Archive for September 21, 2012

New National Academies report on Discipline-Based Education Research

I’ve just started looking at this report — pretty interesting synthesis of work in physics education research, chemistry ed research, and others.

The National Science Foundation funded a synthesis study on the status, contributions, and future direction of discipline-based education research (DBER) in physics, biological sciences, geosciences, and chemistry. DBER combines knowledge of teaching and learning with deep knowledge of discipline-specific science content. It describes the discipline-specific difficulties learners face and the specialized intellectual and instructional resources that can facilitate student understanding.

Discipline-Based Education Research is based on a 30-month study built on two workshops held in 2008 to explore evidence on promising practices in undergraduate science, technology, engineering, and mathematics (STEM) education. This book asks questions that are essential to advancing DBER and broadening its impact on undergraduate science teaching and learning. The book provides empirical research on undergraduate teaching and learning in the sciences, explores the extent to which this research currently influences undergraduate instruction, and identifies the intellectual and material resources required to further develop DBER.

Discipline-Based Education Research provides guidance for future DBER research. In addition, the findings and recommendations of this report may invite, if not assist, post-secondary institutions to increase interest and research activity in DBER and improve its quality and usefulness across all natural science disciples, as well as guide instruction and assessment across natural science courses to improve student learning. The book brings greater focus to issues of student attrition in the natural sciences that are related to the quality of instruction. Discipline-Based Education Research will be of interest to educators, policy makers, researchers, scholars, decision makers in universities, government agencies, curriculum developers, research sponsors, and education advocacy groups.

via Discipline-Based Education Research: Understanding and Improving Learning in Undergraduate Science and Engineering.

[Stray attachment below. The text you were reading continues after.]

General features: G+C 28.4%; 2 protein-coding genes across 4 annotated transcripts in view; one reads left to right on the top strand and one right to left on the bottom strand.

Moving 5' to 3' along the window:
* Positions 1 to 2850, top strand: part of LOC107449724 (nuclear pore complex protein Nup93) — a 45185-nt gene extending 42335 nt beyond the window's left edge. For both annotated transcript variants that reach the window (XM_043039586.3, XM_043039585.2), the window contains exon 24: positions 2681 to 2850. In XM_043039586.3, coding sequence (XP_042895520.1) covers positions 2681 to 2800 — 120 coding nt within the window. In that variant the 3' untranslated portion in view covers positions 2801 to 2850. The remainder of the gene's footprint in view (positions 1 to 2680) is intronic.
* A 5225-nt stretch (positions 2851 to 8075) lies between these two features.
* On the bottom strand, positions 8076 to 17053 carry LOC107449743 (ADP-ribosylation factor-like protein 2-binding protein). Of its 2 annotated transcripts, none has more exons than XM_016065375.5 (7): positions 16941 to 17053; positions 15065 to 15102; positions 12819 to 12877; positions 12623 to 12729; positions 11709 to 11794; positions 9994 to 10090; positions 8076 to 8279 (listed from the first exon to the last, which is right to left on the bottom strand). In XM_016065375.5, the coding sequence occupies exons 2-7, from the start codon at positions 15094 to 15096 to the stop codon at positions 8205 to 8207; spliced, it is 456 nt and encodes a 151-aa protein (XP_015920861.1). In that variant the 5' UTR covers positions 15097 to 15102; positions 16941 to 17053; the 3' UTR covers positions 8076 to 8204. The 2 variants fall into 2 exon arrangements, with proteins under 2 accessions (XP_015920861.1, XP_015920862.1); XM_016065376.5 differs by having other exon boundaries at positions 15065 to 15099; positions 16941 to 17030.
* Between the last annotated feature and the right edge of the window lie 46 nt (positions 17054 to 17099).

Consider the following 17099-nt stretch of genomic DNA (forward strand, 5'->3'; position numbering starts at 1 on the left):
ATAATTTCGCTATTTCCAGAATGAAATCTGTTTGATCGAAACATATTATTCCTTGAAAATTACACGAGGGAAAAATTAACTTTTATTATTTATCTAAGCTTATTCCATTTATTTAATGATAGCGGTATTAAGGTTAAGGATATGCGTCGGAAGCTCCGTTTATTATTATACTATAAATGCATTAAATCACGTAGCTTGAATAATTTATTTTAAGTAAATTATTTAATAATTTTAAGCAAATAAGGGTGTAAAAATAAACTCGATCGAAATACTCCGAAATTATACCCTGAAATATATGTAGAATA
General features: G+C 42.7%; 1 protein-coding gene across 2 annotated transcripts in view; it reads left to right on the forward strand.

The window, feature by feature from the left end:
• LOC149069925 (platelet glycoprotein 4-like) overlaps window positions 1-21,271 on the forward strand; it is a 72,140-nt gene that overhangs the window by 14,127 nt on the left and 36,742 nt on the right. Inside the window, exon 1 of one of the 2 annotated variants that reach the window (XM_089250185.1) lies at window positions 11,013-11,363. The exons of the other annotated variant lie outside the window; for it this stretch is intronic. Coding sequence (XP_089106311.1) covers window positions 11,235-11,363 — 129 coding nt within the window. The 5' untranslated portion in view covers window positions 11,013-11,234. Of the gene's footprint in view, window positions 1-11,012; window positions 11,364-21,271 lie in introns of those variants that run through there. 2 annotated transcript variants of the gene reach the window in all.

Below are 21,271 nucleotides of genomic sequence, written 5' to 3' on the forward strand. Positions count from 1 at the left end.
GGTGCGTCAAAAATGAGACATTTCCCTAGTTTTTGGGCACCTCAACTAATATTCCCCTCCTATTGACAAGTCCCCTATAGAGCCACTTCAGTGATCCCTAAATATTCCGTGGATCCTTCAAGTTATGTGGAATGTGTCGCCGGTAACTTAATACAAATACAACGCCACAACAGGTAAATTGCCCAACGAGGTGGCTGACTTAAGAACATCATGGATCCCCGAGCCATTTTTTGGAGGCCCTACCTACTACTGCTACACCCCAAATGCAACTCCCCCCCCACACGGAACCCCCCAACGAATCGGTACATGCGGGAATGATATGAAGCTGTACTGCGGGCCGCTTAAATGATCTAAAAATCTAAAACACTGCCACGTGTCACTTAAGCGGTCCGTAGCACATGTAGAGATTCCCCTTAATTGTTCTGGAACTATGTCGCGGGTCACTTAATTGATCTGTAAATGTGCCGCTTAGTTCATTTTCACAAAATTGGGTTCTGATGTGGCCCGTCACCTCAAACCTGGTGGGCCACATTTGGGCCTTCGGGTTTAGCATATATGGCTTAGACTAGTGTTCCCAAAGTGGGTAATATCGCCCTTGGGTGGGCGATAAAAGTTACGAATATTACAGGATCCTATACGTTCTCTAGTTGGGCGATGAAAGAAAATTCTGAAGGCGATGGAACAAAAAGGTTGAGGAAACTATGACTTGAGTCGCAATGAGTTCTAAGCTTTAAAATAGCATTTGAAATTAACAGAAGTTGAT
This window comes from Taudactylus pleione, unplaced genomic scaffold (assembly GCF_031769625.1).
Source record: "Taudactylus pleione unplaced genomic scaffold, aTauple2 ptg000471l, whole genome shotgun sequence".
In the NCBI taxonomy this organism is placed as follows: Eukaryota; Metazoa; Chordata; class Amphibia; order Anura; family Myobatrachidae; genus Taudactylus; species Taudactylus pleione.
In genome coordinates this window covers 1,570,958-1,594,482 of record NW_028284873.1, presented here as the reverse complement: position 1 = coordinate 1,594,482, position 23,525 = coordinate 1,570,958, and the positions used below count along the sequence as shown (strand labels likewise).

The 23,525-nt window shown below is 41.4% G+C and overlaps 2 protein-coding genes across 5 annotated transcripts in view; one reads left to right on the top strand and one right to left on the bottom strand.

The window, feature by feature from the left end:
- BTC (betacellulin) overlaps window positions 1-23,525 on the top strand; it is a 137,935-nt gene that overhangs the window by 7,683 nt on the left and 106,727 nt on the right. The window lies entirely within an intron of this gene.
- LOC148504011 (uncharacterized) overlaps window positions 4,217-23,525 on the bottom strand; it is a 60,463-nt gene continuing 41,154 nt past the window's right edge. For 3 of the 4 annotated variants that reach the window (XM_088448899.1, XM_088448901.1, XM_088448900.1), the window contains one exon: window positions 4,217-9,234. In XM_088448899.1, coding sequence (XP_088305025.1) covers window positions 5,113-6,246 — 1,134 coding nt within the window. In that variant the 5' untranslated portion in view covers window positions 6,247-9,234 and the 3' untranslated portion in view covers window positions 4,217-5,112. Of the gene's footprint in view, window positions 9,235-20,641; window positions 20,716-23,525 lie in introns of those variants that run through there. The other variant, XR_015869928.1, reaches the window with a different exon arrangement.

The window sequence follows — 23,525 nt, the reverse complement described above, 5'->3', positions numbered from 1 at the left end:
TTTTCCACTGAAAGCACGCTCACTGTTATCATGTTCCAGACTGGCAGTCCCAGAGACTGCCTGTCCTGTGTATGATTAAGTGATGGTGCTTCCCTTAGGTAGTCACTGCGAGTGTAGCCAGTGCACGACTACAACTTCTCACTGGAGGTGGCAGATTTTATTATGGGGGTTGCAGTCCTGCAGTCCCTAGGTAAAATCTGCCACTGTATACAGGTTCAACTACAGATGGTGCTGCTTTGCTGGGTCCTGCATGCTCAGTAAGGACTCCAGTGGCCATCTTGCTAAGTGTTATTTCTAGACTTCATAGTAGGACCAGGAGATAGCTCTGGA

September 21, 2012 at 3:17 pm Leave a comment

Female CS PhD’s research areas

I was surprised by these data.  Why would databases have one of the highest percentages of women?  Why would graphics and visualization have one of the lowest?  My guess is that it doesn’t have to do with features of the area and the match to women’s concerns and interests, but instead, is about how welcoming the culture of the field is to women.

The overall percent of women receiving PhDs in computing was 20.3%, but this representation is unevenly distributed across specialty areas. Table 1 shows numbers and percentages of specialty area by gender over the four years. Representation as measured by the percentage of graduates within a specialty who are women is one measure of women’s participation; raw numbers of women completing PhDs in a specialty is another. Because there are higher numbers of students graduating with specialties in Artificial Intelligence and Software Engineering, these areas have relatively high total numbers of women even though the percent of women in these areas is about average.

Highest Representation of Women (% within area): Information Science (38%), Human-Computer Interaction (36%), and Databases/Information Retrieval (26%).

Highest Numbers of Women: Artificial Intelligence, Databases/Information Retrieval, and Software Engineering

Lowest Representation of Women (% within area): Programming Languages/Compilers, Operating Systems, and Graphics/Visualization (all 14%).

via Computing Research News – Online – Computing Research Association.

September 21, 2012 at 9:01 am 6 comments

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